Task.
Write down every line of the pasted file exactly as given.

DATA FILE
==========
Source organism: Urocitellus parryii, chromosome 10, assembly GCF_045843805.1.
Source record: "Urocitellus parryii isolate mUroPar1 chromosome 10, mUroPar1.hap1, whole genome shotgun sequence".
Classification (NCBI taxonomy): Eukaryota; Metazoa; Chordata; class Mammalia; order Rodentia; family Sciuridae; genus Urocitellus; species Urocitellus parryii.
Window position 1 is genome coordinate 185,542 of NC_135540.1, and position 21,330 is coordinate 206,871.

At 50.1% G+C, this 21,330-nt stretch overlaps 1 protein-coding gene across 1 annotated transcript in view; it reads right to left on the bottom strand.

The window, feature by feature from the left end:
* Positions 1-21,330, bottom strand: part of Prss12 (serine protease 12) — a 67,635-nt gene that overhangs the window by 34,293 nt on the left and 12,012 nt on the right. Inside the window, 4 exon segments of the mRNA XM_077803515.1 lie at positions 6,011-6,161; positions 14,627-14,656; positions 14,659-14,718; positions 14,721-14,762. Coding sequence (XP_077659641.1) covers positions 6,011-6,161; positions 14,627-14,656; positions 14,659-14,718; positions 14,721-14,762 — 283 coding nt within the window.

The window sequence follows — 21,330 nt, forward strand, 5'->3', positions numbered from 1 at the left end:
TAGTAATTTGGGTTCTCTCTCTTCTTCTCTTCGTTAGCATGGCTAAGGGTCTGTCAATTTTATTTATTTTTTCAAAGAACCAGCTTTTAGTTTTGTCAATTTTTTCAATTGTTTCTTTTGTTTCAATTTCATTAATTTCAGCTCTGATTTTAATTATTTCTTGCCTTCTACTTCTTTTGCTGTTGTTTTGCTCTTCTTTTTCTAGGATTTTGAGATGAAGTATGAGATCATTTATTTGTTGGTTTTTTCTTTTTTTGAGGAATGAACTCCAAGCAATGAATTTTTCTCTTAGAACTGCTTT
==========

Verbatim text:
Source organism: Urocitellus parryii, chromosome 10, assembly GCF_045843805.1.
Source record: "Urocitellus parryii isolate mUroPar1 chromosome 10, mUroPar1.hap1, whole genome shotgun sequence".
Classification (NCBI taxonomy): Eukaryota; Metazoa; Chordata; class Mammalia; order Rodentia; family Sciuridae; genus Urocitellus; species Urocitellus parryii.
Window position 1 is genome coordinate 185,542 of NC_135540.1, and position 21,330 is coordinate 206,871.

At 50.1% G+C, this 21,330-nt stretch overlaps 1 protein-coding gene across 1 annotated transcript in view; it reads right to left on the bottom strand.

The window, feature by feature from the left end:
* Positions 1-21,330, bottom strand: part of Prss12 (serine protease 12) — a 67,635-nt gene that overhangs the window by 34,293 nt on the left and 12,012 nt on the right. Inside the window, 4 exon segments of the mRNA XM_077803515.1 lie at positions 6,011-6,161; positions 14,627-14,656; positions 14,659-14,718; positions 14,721-14,762. Coding sequence (XP_077659641.1) covers positions 6,011-6,161; positions 14,627-14,656; positions 14,659-14,718; positions 14,721-14,762 — 283 coding nt within the window.

The window sequence follows — 21,330 nt, forward strand, 5'->3', positions numbered from 1 at the left end:
TAGTAATTTGGGTTCTCTCTCTTCTTCTCTTCGTTAGCATGGCTAAGGGTCTGTCAATTTTATTTATTTTTTCAAAGAACCAGCTTTTAGTTTTGTCAATTTTTTCAATTGTTTCTTTTGTTTCAATTTCATTAATTTCAGCTCTGATTTTAATTATTTCTTGCCTTCTACTTCTTTTGCTGTTGTTTTGCTCTTCTTTTTCTAGGATTTTGAGATGAAGTATGAGATCATTTATTTGTTGGTTTTTTCTTTTTTTGAGGAATGAACTCCAAGCAATGAATTTTTCTCTTAGAACTGCTTT